I don't even know where to begin. I guess at the beginning. That's good, right?
Over the past three weeks or so, Clark has been off again, on again sick. However, about two weeks ago, he went from a sniffly nose to a hacking deep cough in the span of about eight hours. He also spiked a high fever, around 104 degrees.
I don't freak out when my kid gets sick. I don't like taking him to the doctor. Kids get sick; it's what they do, and most of the time there's nothing you can do about it except wait it out. Their school environment is like a virus factory.
But this did worry me, and so we took him in. We found out he had pneumonia (joy) and he had his first chest X-ray. This brought back a lot of memories for me, because as a child, I had pretty bad asthma. I had pneumonia multiple times, and bronchitis more times than I could count. I learned to sleep sitting up, and as a result, I can sleep pretty much anywhere at any time, much to the envy of some of my friends.
When my son's doctor told us she wanted to prescribe antibiotics, I told her that sugar caused huge problems for Clark, so perhaps she could give us something sugar free that we could crush and mix up with something. She prescribed Augmentin, which is a combo of two antibiotics, amoxicillin and clavulanate, and she gave it to us in a tablet form that was OK to crush and mix with applesauce, much to my relief. I knew the pills would likely contain corn starch, but I was OK with that short term.
My pediatrician, who is a really cool lady, did caution that the antibiotic might cause diarrhea, so she suggested we give him L. acidophilus along with the antibiotic. While that was a great suggestion, I can't find any that's SCD legal locally, and the stuff from GI Pro Health is on back order. So we just decided to wait it out and see what would happen.
After the first dose, I had a nightmare where Clark literally turned into a monster and was eating my hand with very sharp teeth. My husband pointed out that I was afraid Clark would go back to the way he was pre-SCD, and my mind interpreted this literally.
Clark was OK with the antibiotic. He did start to regress around day three or four, much to our dismay, but it wasn't severe.
And then, on about day 7, we got Clark up for school and he was covered in a bright red rash.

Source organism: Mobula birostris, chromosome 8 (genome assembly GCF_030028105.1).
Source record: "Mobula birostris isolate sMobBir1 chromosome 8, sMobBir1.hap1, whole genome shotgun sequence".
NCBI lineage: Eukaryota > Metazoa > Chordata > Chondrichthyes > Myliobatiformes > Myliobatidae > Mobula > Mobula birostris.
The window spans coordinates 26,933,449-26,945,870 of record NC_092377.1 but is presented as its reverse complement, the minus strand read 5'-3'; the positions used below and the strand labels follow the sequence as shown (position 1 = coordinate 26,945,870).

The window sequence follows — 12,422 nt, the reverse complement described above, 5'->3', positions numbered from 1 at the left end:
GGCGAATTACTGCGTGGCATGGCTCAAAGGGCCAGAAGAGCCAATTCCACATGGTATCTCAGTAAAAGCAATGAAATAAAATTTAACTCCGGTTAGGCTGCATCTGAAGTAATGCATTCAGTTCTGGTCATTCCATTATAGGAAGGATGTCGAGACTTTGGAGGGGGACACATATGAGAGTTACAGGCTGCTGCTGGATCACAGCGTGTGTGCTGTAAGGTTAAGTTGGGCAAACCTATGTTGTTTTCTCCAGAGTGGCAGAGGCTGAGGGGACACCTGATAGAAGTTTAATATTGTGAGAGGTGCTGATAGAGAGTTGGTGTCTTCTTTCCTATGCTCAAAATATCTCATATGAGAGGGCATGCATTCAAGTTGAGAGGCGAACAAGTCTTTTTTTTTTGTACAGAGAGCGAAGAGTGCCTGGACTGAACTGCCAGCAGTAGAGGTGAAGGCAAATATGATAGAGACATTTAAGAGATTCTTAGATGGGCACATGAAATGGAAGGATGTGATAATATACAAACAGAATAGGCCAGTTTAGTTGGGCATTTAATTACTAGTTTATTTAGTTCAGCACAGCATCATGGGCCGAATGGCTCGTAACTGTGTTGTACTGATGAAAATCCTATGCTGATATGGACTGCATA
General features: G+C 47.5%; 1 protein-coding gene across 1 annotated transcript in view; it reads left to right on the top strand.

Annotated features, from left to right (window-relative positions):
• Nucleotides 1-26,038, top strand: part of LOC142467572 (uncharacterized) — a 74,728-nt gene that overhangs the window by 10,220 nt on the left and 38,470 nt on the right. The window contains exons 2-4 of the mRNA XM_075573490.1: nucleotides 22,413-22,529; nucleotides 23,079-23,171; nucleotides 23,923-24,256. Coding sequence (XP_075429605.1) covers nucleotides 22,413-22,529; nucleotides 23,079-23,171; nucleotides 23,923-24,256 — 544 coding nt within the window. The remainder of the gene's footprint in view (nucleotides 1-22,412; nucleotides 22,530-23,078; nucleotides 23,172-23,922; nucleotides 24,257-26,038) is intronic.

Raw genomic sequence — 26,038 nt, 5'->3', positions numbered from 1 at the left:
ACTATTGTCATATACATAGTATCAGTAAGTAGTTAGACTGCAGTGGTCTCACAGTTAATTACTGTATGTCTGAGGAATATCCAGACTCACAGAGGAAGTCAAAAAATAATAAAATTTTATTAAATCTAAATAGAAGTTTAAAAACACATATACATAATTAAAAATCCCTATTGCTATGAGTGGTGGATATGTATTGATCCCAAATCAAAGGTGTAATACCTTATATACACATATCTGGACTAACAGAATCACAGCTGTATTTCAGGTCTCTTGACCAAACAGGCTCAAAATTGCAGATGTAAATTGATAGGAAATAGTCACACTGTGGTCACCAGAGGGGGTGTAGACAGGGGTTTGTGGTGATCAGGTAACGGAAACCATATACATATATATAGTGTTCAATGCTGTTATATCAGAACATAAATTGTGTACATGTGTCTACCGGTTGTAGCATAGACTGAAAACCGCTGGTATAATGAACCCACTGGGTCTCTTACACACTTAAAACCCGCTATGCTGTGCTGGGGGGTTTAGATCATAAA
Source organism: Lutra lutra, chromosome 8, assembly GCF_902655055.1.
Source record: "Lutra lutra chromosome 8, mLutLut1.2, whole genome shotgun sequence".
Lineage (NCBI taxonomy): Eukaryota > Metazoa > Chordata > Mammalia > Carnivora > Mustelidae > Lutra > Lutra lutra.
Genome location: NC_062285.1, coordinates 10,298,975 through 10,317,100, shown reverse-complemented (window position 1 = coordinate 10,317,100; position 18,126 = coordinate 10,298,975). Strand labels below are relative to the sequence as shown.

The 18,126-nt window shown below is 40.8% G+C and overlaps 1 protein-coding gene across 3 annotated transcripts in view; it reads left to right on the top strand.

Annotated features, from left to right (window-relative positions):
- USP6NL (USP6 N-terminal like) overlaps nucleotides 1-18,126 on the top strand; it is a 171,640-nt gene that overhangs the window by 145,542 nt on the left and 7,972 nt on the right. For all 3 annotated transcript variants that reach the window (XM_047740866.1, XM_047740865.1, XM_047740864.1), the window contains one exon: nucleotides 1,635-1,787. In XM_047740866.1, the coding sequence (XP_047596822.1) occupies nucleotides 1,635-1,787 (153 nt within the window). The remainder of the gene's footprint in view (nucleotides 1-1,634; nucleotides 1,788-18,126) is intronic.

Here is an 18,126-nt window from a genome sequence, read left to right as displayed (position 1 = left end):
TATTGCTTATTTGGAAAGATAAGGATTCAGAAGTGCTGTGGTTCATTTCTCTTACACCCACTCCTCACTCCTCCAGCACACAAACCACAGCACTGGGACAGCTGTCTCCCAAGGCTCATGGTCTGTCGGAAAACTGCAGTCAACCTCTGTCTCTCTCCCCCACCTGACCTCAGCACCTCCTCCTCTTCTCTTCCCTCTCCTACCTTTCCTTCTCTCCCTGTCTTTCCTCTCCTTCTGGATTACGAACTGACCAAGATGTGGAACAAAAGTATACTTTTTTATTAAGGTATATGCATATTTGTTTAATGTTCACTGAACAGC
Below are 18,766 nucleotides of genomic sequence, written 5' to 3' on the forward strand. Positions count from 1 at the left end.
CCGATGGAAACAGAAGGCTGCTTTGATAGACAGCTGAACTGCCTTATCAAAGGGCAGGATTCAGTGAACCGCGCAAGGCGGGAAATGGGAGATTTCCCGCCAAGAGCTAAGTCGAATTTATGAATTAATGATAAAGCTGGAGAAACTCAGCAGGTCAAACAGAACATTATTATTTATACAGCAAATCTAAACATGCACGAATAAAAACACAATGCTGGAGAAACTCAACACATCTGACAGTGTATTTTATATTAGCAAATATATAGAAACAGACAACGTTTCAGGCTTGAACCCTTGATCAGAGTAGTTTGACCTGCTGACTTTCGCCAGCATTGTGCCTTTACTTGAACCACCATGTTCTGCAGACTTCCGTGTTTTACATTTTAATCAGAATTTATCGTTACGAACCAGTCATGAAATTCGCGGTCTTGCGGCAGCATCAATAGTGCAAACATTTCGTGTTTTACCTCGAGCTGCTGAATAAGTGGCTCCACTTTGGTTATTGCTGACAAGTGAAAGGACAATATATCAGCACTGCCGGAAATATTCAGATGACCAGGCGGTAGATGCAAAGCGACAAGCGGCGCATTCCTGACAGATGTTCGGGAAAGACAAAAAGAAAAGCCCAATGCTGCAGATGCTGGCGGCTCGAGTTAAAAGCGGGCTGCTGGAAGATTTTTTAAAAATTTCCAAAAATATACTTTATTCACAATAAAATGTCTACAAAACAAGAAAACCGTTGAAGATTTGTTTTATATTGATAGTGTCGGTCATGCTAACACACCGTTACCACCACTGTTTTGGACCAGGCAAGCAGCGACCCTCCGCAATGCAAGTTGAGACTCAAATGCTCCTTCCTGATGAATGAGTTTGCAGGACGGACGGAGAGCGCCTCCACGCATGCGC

Guess what? He's allergic to penicillin. *head on desk*
So we took him in to the doctor while the reaction continued to worsen. The doctor noticed Clark was a little short of breath, so he got a breathing treatment of what I assume was albuterol. Once again, I was hit by memories of my childhood while he sat on my lap with a mask over his face, and I chatted with him while we waited for the medicine to run down.
We were instructed to give him Benadryl, and I mentioned the problem with sugar again. We found him a kids chewable version with NutraSweet, and we tried that. We were sent home with instructions to keep an eye on him for the next 4-6 hours to see if his breathing worsened again.
We ended up giving him two doses of the Benadryl, and it really didn't seem to help him much. He was also getting weepy and emotional and I figured I should switch to something without the NutraSweet and artificial colors. I was also worried because the rash seemed to continue to worsen. So I picked up some generic Zyrtec tablets and crushed one for him. The dosage is the same for anyone ages 6 and up, and it lasts for 24 hours. I carefully checked the package and it didn't say you couldn't crush them, so I figured it was OK.
The next morning Clark was definitely more cheerful, even though he didn't look much better. I had looked up the ingredients on the Zyrtec in the meantime and one of them did have an extended release component. Since I was worried, I grabbed the same product at Target and asked their pharmacist if it was extended release -- it wasn't, and she said it was OK to crush. Whew.
So far, so good. The Zyrtec tablets do contain starch and a teensy bit of lactose, but they are very small and I think Clark is doing really well with them.
The interesting thing is, I realized Clark has never had antibiotics until now, and I wonder if that's why he's only mildly autistic instead of much worse. I managed to explain a little bit about SCD to his regular pediatrician and she was slightly mystified but didn't try to dissuade us.
And now it's my turn. I'm leaving work early today to go to an arthritis institute, and I'm a little nervous about it. See, even though my son and I have only been SCD for a little while, I've been tinkering with diet changes for the past three years because cutting out grains has REALLY helped my arthritis. Every time I go to a new rheumatologist I have to be prepared, because every time I tell them the diet changes that have helped me, and every time, I get the silent treatment because they don't believe me. I don't know if it will be different this time, but I am resolved.